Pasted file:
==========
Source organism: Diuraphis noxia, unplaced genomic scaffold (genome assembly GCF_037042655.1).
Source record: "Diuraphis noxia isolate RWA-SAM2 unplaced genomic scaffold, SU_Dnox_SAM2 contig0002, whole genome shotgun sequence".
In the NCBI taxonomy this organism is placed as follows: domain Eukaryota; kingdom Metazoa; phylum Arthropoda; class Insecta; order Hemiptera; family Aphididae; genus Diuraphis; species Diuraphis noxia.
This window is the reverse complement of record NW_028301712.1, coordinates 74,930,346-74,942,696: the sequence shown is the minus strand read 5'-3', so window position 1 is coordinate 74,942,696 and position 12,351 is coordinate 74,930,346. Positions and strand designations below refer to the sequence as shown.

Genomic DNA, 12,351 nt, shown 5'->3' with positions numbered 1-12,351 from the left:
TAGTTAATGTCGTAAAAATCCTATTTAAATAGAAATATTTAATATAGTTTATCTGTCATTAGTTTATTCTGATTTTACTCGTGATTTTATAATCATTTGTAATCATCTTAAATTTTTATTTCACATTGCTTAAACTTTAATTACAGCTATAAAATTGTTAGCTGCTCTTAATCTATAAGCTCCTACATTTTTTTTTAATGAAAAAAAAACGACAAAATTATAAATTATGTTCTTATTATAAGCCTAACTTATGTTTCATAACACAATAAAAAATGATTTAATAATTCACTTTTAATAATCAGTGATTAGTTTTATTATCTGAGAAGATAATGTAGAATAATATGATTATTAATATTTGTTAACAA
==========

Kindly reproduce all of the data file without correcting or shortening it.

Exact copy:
Source organism: Diuraphis noxia, unplaced genomic scaffold (genome assembly GCF_037042655.1).
Source record: "Diuraphis noxia isolate RWA-SAM2 unplaced genomic scaffold, SU_Dnox_SAM2 contig0002, whole genome shotgun sequence".
In the NCBI taxonomy this organism is placed as follows: domain Eukaryota; kingdom Metazoa; phylum Arthropoda; class Insecta; order Hemiptera; family Aphididae; genus Diuraphis; species Diuraphis noxia.
This window is the reverse complement of record NW_028301712.1, coordinates 74,930,346-74,942,696: the sequence shown is the minus strand read 5'-3', so window position 1 is coordinate 74,942,696 and position 12,351 is coordinate 74,930,346. Positions and strand designations below refer to the sequence as shown.

Genomic DNA, 12,351 nt, shown 5'->3' with positions numbered 1-12,351 from the left:
TAGTTAATGTCGTAAAAATCCTATTTAAATAGAAATATTTAATATAGTTTATCTGTCATTAGTTTATTCTGATTTTACTCGTGATTTTATAATCATTTGTAATCATCTTAAATTTTTATTTCACATTGCTTAAACTTTAATTACAGCTATAAAATTGTTAGCTGCTCTTAATCTATAAGCTCCTACATTTTTTTTTAATGAAAAAAAAACGACAAAATTATAAATTATGTTCTTATTATAAGCCTAACTTATGTTTCATAACACAATAAAAAATGATTTAATAATTCACTTTTAATAATCAGTGATTAGTTTTATTATCTGAGAAGATAATGTAGAATAATATGATTATTAATATTTGTTAACAA